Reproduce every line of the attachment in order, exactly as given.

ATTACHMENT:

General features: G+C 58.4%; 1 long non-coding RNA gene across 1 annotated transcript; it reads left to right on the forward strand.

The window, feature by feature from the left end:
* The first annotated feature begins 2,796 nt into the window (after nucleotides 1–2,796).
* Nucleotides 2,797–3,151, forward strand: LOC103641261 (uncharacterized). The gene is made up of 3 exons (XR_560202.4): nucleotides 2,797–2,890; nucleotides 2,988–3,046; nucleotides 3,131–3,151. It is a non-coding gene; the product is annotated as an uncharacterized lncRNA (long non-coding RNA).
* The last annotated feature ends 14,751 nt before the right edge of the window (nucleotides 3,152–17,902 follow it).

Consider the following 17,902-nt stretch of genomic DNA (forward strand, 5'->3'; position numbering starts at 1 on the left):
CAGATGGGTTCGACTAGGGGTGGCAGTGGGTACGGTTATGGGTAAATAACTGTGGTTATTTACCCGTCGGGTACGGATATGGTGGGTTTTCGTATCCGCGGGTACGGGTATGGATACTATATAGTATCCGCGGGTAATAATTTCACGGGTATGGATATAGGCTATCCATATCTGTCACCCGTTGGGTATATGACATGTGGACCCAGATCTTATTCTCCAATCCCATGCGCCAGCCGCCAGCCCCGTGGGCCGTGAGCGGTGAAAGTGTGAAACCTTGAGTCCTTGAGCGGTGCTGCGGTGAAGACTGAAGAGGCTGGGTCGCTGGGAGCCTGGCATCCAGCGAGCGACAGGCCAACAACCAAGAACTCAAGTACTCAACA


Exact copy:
General features: G+C 58.4%; 1 long non-coding RNA gene across 1 annotated transcript; it reads left to right on the forward strand.

The window, feature by feature from the left end:
* The first annotated feature begins 2,796 nt into the window (after nucleotides 1–2,796).
* Nucleotides 2,797–3,151, forward strand: LOC103641261 (uncharacterized). The gene is made up of 3 exons (XR_560202.4): nucleotides 2,797–2,890; nucleotides 2,988–3,046; nucleotides 3,131–3,151. It is a non-coding gene; the product is annotated as an uncharacterized lncRNA (long non-coding RNA).
* The last annotated feature ends 14,751 nt before the right edge of the window (nucleotides 3,152–17,902 follow it).

Consider the following 17,902-nt stretch of genomic DNA (forward strand, 5'->3'; position numbering starts at 1 on the left):
CAGATGGGTTCGACTAGGGGTGGCAGTGGGTACGGTTATGGGTAAATAACTGTGGTTATTTACCCGTCGGGTACGGATATGGTGGGTTTTCGTATCCGCGGGTACGGGTATGGATACTATATAGTATCCGCGGGTAATAATTTCACGGGTATGGATATAGGCTATCCATATCTGTCACCCGTTGGGTATATGACATGTGGACCCAGATCTTATTCTCCAATCCCATGCGCCAGCCGCCAGCCCCGTGGGCCGTGAGCGGTGAAAGTGTGAAACCTTGAGTCCTTGAGCGGTGCTGCGGTGAAGACTGAAGAGGCTGGGTCGCTGGGAGCCTGGCATCCAGCGAGCGACAGGCCAACAACCAAGAACTCAAGTACTCAACA